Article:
“Policy and investment are two sides of the coin. Attracting investment will need domestic policy reform.”

BY DNA | 21 Mar 2016

This last week I spent in Delhi meeting with policy makers and company heads to gauge where we are going into the new fiscal year. The good news is most were optimistic about growth and said they were seeing incremental changes in the economy. Some of our conversations were timed with the news on strong foreign direct investment numbers, which increased by 29% for the 15-month period ended December last year. This jump came in after the launch of ‘Make in India’ initiative, something even RBI governor Raghuram Rajan eluded to.

Over the last few months more and more CEOs are admitting that ‘Delhi is at work.’ That big bang noisy reforms are no longer the order of the day, but the systems are getting oiled – bureaucrats at office on time, files are moving and decisions are being taken. The new fixes of the economy may lie in a good mix of policy and investment, says H R Srinivasan, vice chairman of Take Solutions. “Good policy is needed for investments to come through and policy execution is not possible without adequate investments.”

Rajiv Anand agrees with that but hopes for more reforms coming through in the near future. “Policy and investment are two sides of the coin. Attracting investment will need domestic policy reform,” says the head of the retail bank at Axis. “Investment and capex needs to intensify for roads, power transmission, urban infra, inland waterways, irrigation and more.” He emphasises that domestic and government investment cannot make up for infrastructure expansion. He admits aggressive FDI would be what fills the funding gaps.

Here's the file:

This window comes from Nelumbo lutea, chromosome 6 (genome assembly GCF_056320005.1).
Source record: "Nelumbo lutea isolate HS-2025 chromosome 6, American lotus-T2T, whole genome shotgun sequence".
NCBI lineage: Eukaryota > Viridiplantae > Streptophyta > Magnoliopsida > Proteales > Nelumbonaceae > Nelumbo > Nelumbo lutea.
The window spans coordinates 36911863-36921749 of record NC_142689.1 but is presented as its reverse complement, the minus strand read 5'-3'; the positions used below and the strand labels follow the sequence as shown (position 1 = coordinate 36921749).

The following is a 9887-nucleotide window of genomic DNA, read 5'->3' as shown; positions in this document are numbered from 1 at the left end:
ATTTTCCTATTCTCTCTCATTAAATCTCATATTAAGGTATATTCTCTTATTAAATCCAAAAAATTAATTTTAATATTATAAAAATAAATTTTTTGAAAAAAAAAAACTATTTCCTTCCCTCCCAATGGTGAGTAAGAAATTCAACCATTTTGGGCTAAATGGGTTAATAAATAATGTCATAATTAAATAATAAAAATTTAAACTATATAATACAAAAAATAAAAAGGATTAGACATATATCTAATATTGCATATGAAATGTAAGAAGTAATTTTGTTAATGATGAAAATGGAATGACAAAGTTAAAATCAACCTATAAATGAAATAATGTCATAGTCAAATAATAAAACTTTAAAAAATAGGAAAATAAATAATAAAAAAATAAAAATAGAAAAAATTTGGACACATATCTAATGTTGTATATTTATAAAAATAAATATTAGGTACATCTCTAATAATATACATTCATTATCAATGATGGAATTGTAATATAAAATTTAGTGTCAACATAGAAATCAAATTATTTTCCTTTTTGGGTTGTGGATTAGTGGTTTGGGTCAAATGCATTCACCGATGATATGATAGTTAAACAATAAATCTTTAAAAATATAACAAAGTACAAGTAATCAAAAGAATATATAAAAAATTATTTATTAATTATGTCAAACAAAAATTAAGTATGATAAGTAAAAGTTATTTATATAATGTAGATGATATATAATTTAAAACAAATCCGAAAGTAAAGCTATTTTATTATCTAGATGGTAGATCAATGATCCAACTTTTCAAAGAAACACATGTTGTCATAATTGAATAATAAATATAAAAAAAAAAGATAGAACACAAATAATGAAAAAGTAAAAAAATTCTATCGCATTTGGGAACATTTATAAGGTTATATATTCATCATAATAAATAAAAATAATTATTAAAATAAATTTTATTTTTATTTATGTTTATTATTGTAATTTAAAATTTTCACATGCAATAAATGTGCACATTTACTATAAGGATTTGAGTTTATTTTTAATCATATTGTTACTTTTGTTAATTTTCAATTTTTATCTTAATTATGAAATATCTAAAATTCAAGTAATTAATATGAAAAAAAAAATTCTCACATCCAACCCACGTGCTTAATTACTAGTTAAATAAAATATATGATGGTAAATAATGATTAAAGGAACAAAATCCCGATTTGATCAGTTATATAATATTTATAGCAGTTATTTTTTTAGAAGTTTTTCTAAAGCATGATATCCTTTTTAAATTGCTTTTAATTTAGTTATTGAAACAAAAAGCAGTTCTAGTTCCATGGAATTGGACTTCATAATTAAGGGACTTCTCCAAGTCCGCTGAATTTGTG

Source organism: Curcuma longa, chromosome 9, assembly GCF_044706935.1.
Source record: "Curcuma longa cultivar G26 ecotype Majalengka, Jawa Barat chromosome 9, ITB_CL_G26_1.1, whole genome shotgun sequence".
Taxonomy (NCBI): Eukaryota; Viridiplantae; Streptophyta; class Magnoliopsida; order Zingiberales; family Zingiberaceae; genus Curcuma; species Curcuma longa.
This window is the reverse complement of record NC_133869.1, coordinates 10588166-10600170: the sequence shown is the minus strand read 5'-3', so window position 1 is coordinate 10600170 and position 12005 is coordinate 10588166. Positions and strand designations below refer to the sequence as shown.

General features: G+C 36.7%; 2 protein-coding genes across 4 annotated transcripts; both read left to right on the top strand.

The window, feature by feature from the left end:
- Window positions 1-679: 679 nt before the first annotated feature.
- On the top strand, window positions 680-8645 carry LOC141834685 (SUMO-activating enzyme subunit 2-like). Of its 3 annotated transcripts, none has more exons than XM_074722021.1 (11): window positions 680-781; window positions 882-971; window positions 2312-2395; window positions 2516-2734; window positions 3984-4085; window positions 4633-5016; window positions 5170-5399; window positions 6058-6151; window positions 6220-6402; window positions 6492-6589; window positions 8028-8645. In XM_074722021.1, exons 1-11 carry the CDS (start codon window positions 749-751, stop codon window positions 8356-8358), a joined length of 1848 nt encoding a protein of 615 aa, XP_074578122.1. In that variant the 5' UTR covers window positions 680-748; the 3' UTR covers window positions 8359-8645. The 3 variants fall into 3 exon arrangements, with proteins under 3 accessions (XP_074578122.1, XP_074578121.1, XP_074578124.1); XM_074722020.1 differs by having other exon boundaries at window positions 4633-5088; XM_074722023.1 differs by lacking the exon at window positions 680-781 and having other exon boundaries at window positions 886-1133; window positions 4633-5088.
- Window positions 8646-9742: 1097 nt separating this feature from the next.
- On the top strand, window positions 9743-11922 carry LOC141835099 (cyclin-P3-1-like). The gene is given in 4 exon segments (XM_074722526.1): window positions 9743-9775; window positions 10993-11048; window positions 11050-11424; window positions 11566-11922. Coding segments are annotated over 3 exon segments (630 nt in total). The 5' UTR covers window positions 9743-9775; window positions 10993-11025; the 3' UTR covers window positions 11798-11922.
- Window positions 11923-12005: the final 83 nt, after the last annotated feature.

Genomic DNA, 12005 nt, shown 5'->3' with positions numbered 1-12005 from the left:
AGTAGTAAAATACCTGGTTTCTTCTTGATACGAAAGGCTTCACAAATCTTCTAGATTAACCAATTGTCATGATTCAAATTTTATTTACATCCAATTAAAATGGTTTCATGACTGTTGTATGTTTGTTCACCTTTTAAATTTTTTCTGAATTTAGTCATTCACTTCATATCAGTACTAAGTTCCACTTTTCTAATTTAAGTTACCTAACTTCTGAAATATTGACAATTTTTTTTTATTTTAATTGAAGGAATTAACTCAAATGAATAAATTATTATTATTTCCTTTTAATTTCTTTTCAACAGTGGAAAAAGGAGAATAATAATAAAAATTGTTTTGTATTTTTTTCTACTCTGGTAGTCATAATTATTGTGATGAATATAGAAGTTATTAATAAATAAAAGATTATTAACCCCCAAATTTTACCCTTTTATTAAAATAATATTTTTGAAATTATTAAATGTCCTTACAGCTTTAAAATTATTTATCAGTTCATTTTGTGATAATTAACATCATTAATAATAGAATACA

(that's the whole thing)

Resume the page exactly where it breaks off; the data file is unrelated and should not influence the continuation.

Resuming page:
In the coming months there’s expectation that GST will help tinker growth upwards. Meanwhile, there is another fundamental change underway in India and that is the rise of the states. There is a hunger to grow and attract investments. This is heartening because private sector gets improved business opportunties here. “I think the state governments have understood two things very clearly... One to get re-elected they have to deliver on a development agenda and two, the government cannot create jobs to fulfill the aspirations of their people... The jobs will be created by the private sector and this will require private investment and an investor friendly image for the state,” explains Dalmia Cement MD Puneet Dalmia.

Companies are also driving investment in business friendly states and hoping to see incremental changes to their productivity. Pawan Munjal, chairman of Hero MotoCorp also talked of making stronger investments in India with an aim to use the country as a hub. “We will continue to develop the most fuel-efficient and smart-featured bikes and scooters for India and the world… We will also push the envelope and shape the future of mobility,” Munjal said while inaugurating a new research facility in Rajasthan.

“Job creation can only happen in the private and agricultural sectors,” H R Srinivasan adds. “It is the function of adequate capital formation to fund growth and global expansion.”

There is a big chunk of voices in favour of incremental growth, that is aided by improved environment for business. Raising some of the FDI limits, introducing a bankruptcy code, reform for public sector banks, putting auctions for environmental clearances, building on Make in India, pushing ahead financial reforms are some of the on-going efforts. Could the government keep up the momentum? However slow and steady? Election season may tell.

But one hopes a robust effort towards making systems work will eventually add the proverbial drops in the ocean.

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